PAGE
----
by James Rickards, Daily Reckoning:
I recently returned from a weeklong trip to China, specifically Shanghai and Nanjing. In Shanghai, I met with a group of forty of the top China economists, mostly from major Chinese banks and brokers, at an annual event called the China Chief Economist Forum. I was a keynote presenter at the forum to 400 invited guests made up of major institutional investors and wealth managers in China.
In Nanjing, I met with provincial government officials and economic development experts. They are building a high-tech research center of excellence called UTown on the southern outskirts of the city. I was even permitted to enter a top-secret Huawei laboratory used for testing new internet data-mining algorithms. Huawei is closely affiliated with the People’s Liberation Army — and is banned from most business in the United States because they are suspected of hacking and espionage aimed at U.S. critical infrastructure.
In addition to our proprietary models and analytic techniques — including complexity theory, causal inference, and behavioral psychology — I have always been of the view that there is no substitute for foreign travel and face-to-face contact with both experts and everyday citizens in the countries we are trying to understand.
That’s why I also took every opportunity I could find to speak with drivers, clerks, bellhops, and passersby. That’s not as difficult as it sounds. In a country like China, few citizens have traveled abroad and they are often eager to practice English conversation with a real American.
People you meet in the street are often a better source of information than the experts in the hotel conference rooms. I asked one student if people in China were trying to get their money out of the country.
His eyes lit up and he replied, “Yes, everybody I know!”
Why are the Chinese moving their money out of the country? Because they know, as I’ll explain below, the yuan could lose its value any day now.
China’s Hurricane Strength Headwinds
The process of connecting the dots between the political, economic, and social forces buffeting China is complicated. By using technical analysis and information gathered on the ground, we are able to cut through the haze of political rhetoric and propaganda coming from Washington and Beijing. Then we bring you a reasoned estimate of what the near future holds in store for markets as the world’s two largest economies — China and the U.S. — work out their differences for better or worse.
In 2016, we know that China, the world’s second largest economy, defied predictions of a slowdown by unleashing massive amounts of government spending and adding mountains of debt to stimulate its economy.
But we expect 2017 may turn out very differently. China is encountering hurricane force headwinds that will cause its nonsustainable debt-driven policies to reach a critical state.
These headwinds include: confrontations with President Trump on issues of trade, tariffs and currency manipulation; internal political instability from Chinese President Xi’s efforts to expand and centralize his political power; possible geopolitical crises connected to North Korea, Taiwan or the South China Sea; Trump’s pivot toward Russia and away from China; the Chinese credit bubble; capital flight; and China’s delicate relations with the IMF.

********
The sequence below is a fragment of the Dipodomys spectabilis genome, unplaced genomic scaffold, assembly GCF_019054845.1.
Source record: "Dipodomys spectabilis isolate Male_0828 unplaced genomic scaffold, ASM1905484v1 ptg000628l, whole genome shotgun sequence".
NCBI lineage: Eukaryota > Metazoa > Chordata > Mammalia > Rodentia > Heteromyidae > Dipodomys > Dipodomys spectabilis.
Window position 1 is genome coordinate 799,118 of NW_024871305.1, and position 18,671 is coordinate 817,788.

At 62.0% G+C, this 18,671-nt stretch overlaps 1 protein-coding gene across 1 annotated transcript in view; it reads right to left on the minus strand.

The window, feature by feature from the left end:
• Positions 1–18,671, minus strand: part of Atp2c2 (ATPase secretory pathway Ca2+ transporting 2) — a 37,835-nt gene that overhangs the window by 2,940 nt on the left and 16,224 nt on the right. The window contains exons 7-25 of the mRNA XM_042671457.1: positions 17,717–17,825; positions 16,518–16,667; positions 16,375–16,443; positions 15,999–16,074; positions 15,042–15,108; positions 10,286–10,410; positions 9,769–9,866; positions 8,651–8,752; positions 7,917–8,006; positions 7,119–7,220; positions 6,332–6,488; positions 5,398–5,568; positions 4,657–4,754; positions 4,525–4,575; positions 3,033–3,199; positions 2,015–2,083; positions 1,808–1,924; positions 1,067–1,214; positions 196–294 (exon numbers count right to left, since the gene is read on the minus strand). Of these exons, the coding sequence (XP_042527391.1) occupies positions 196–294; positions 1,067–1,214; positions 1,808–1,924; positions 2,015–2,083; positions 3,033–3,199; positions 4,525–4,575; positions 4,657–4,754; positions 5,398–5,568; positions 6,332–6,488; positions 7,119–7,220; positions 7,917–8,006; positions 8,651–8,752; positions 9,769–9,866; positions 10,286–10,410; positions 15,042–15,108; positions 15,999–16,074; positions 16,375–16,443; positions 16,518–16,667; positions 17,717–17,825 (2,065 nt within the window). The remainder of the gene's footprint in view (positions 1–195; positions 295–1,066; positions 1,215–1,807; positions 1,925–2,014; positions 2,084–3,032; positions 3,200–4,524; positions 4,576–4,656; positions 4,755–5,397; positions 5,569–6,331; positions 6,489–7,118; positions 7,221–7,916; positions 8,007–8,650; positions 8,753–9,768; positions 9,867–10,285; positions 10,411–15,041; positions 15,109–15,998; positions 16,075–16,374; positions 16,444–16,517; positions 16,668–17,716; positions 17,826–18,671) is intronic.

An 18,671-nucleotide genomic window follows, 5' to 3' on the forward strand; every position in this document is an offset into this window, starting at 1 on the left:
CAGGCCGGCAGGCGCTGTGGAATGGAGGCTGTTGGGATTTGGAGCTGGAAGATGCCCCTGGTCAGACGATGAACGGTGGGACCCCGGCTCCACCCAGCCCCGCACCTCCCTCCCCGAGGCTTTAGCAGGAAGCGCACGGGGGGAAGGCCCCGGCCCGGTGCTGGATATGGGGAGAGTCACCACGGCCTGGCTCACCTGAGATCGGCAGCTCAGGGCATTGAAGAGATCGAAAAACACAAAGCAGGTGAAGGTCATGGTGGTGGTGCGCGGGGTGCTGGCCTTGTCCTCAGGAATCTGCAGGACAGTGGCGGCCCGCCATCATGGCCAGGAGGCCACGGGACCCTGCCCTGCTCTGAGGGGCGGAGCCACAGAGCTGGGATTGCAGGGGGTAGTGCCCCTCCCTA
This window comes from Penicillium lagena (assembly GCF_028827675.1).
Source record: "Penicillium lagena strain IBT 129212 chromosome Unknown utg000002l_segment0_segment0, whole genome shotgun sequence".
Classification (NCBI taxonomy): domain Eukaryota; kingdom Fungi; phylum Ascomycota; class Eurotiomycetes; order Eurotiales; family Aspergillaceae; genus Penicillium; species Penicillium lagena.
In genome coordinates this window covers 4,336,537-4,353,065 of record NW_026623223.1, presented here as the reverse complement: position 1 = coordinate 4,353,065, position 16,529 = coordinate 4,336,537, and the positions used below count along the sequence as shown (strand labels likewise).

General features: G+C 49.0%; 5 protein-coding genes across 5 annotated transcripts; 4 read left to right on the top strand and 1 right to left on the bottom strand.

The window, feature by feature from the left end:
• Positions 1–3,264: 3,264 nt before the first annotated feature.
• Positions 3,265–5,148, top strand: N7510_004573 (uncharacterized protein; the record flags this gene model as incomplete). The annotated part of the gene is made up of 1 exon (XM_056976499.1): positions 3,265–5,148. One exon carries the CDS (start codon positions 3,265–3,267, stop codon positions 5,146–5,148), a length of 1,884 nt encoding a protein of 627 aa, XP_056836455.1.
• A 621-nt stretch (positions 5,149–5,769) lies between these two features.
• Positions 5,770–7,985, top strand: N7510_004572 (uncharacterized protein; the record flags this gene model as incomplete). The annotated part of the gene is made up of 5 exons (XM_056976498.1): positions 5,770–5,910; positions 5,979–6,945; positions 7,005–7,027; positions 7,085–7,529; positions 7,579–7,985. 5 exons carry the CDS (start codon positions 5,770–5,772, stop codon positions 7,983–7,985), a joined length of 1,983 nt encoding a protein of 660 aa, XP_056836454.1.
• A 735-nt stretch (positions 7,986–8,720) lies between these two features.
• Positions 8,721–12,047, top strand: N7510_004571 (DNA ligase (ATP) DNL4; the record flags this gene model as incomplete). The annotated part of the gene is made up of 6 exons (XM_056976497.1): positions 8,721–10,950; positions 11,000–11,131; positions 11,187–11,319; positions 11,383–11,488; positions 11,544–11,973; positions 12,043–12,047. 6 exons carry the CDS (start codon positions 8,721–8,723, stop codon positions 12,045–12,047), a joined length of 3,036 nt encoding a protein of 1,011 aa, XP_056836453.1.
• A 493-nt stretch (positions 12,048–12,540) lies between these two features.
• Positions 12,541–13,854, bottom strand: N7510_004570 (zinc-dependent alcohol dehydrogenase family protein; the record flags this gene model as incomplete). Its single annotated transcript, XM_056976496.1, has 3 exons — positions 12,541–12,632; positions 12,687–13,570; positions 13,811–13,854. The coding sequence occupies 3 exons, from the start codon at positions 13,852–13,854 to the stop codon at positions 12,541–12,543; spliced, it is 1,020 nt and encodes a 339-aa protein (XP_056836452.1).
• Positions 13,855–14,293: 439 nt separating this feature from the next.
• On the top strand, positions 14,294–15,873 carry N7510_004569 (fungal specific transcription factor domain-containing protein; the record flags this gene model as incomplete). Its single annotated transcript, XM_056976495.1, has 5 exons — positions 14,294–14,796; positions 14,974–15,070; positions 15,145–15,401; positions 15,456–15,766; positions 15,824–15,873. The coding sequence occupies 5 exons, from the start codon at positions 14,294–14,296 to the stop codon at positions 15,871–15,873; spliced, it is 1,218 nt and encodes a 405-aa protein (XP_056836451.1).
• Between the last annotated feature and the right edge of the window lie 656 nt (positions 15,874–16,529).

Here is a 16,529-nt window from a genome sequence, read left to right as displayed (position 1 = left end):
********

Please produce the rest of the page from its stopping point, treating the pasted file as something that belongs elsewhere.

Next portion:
In an interview with Chris Wallace on Fox News Sunday on Dec. 11, 2016 then President-elect Trump was asked about a phone call he had taken from the President of Taiwan. Trump replied as follows:
I fully understand the One-China policy, but I don’t know why we have to be bound by a One-China policy unless we make a deal with China having to do with other things, including trade. I mean, look, we’re being hurt very badly by China with devaluations with taxing us heavily at the borders when we don’t tax them, with building a massive fortress in the middle of the South China Sea which they shouldn’t be doing, and frankly with not helping us with at all with North Korea. You have North Korea, you have nuclear weapons, and China could solve that problem and they’re not helping us at all. So, I don’t want China dictating to me…
That one quote neatly summarizes the bundle of challenges confronting China as a result of the election of President Trump.
The first challenge is that Trump is plainspoken and does not hide behind the usual diplomatic babble. That can be difficult for the Chinese to tolerate because their culture is dominated by the concept of “face” or the need to avoid direct conflict or embarrassment.
When Chinese lose face as the result an adversarial thrust, they try to regain face by being adversarial in return. The result can be an escalation of tensions independent of the policy substance involved. That can make agreements more difficult to achieve.
President Trump and President Xi are on a collision course involving issues of trade, tariffs, and currency manipulation. Geopolitical issues will make the economic issues even harder to resolve.
The quote also lists the main areas of contention — trade, tariffs, taxation, currency manipulation, North Korea, Taiwan, and the South China Sea. China’s response to these conflicts might take the form of a maxi-devaluation of the yuan, much tighter capital controls, a severe downturn in its economy or all three.
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